Houses given to Fuller Center

These houses among Fulton Street are among 14 residences in Greenwood that once were owned by former Greenwoodian Bill Henderson’s nonprofit, The Starfish Project. He had purchased rental property in town in order to offer a reduced-price rent for decent housing to people in need. However, Henderson, who was living in Starkville, recently moved to Hoover, Alabama. He thought it best to put the property in the hands of a charitable organization in Greenwood, so he gave all of the residences to the Greenwood-Leflore Fuller Center for Housing.

Bill Henderson will quickly tell anyone that the things he does for others are not about satisfying himself. He just wants to make their lives a little better.

That’s why the former Greenwood resident founded and fully funded a nonprofit, The Starfish Project, in 2014. That’s also why, after his recent move from Starkville to Hoover, Alabama, he’s given the nonprofit’s 14 residential units to the Greenwood-Leflore Fuller Center for Housing.

Unlike other Fuller Center projects, these residences — duplexes and houses — are rentals purposely purchased to provide people in need with decent housing at a rental no greater than 25 percent of their income.

“We are happy to receive those generous gifts, and we are happy to continue to build upon Bill’s good work,” said the Rev. Steve Fortenberry, president of the Fuller board.

Until now, the center’s mission has been only to offer home ownership to people who ordinarily would not qualify for a mortgage. “Right now, we are holding the mortgage on about 25 homes,” he said.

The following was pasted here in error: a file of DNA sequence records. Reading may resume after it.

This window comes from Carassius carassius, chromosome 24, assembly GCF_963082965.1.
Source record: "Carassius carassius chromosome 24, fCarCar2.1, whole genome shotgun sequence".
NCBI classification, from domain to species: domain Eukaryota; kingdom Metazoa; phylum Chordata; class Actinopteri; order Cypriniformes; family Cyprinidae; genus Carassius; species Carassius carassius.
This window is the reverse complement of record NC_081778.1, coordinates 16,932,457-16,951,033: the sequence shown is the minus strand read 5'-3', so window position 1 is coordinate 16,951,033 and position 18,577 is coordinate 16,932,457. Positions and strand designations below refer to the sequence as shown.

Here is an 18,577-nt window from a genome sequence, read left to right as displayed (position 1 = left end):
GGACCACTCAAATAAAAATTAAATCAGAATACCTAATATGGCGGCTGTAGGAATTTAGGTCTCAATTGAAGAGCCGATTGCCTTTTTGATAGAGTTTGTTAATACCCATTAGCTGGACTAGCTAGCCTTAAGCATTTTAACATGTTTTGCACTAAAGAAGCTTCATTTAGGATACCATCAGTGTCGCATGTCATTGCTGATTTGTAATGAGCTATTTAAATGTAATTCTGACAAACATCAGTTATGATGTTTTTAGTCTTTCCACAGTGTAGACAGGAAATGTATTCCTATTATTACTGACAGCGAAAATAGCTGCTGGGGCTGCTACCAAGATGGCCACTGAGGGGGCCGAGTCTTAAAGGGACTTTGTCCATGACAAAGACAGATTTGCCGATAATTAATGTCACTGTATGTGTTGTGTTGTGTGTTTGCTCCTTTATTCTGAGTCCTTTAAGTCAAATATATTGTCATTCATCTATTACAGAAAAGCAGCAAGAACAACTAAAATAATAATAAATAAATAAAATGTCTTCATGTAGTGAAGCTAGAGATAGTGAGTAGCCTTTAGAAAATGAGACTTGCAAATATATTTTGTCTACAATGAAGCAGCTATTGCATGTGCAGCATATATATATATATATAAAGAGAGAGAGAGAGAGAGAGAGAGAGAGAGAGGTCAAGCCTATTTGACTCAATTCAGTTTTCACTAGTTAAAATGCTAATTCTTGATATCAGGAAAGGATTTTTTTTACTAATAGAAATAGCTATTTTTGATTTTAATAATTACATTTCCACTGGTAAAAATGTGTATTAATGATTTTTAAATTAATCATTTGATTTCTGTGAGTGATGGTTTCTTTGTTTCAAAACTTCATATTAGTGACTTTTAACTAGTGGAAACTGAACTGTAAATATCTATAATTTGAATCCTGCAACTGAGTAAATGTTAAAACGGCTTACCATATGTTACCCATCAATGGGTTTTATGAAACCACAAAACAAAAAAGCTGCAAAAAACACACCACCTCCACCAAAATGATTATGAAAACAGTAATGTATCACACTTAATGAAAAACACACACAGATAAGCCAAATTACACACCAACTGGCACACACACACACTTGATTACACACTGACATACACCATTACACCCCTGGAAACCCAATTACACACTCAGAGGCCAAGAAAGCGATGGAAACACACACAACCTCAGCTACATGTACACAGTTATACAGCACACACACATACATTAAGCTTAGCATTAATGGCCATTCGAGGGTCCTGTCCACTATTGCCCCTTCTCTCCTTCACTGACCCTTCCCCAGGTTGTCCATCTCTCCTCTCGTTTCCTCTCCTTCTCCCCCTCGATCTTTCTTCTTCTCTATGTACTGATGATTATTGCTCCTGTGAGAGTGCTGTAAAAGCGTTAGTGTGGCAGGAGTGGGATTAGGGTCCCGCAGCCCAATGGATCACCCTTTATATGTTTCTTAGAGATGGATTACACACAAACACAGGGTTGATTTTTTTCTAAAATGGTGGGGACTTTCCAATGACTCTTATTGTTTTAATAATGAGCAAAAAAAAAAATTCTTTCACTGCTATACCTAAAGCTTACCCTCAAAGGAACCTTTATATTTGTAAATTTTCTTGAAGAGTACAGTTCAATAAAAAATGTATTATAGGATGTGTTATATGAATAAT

With the Starfish gift, Fortenberry said, “our plan is to honor the lease agreements with everyone who has them but also to offer the possibility of purchasing those homes.” He said it’s possible that with first-time-homeowner grants and interest-free financing from Fuller, the residents might be able to pay less for a mortgage than a rental.

But none of that is yet arranged, and the transfer was just made on Oct. 31.

Henderson said he is grateful that Fuller stepped up to manage the residences. “I needed somebody local to pick them up,” he said.

His occupation as the president of a charitable enterprise began five years ago, but his desire to help people is rooted in decades of not knowing exactly what he could do to improve lives.

In Greenwood, Henderson worked 25 years for Greenwood Leflore Hospital. In 2004, he took a job with Mississippi State University, from which he retired a month ago. Before leaving Greenwood, he was instrumental in the establishment of Johnson Street’s Community Kitchen.

But soon after the kitchen was started, Henderson moved 90 miles away. In 2014, he could see retirement approaching, and he quit working full time at the end of 2015. It was during that time period that he wondered if he “maybe could help a few people in Greenwood who needed a good place to live.”